Big Tech is the most-crowded trade, but investors are still underweight equities, writes Sam Benstead.
Sentiment among professional investors is still bearish, with “fear” still a bigger factor in decision-making than “greed”.
This is according to Bank of America’s latest fund manager survey, carried out among investors in July with a total of $650 billion (£500 billion) in assets under management.
It found that 60% of investors expect weaker global growth, leading to a large underweight in commodities.
It also found that cash balances increased from 5.1% to 5.3% compared with June, indicating that they expect markets to fall and are ready to deploy cash reserves when asset prices are cheaper.
This bearish reading from Bank of America comes as stock markets rally this year. The MSCI World Index, in sterling terms, has risen about 7.5%, while UK indices are flat, excluding the effect of dividends. American shares have led the world, with the S&P 500 up 9% in sterling terms and 19% in dollar terms.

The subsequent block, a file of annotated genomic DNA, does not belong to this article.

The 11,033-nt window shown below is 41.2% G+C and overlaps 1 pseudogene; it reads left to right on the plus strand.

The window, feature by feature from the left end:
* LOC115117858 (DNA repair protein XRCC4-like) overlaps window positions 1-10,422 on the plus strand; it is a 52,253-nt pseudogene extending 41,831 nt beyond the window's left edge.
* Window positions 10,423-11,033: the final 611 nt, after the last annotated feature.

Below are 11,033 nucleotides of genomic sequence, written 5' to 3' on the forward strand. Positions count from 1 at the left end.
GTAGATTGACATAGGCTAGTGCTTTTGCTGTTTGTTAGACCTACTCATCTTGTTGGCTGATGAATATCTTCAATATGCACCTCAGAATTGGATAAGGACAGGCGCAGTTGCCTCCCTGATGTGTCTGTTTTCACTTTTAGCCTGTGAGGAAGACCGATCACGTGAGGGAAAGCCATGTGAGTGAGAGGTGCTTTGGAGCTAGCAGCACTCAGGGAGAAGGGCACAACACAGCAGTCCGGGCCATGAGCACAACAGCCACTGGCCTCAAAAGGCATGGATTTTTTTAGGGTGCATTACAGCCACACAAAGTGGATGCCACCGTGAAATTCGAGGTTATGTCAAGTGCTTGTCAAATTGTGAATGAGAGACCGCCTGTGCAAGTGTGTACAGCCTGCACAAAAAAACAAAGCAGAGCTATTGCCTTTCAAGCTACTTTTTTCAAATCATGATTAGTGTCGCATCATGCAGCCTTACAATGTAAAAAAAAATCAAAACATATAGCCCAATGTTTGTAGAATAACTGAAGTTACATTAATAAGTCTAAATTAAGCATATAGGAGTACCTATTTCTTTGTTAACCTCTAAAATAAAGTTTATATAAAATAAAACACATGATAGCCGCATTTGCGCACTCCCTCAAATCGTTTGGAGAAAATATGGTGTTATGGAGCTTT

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The bank found that investors were still underweight global shares compared with normal levels, but allocations were increasing as investors begin to believe that rising interest rates will not plunge economies into recessions. The most-crowded trade among professional investors is buying large American technology stocks, such as Microsoft, Apple and Alphabet (Google’s owner).
Bank of America’s analysts expects the stock market rally to broaden in the second half of the year, but says that “mega-cap tech companies that are market share leaders should be considered core holdings”.
Other crowded trades include Japanese shares and long-dated US government bonds, as well as shorting Chinese shares and US banks.
Bank of America says that contrarians should go long commodities, banks, and REITs, while shorting tech, industrials and Japan.
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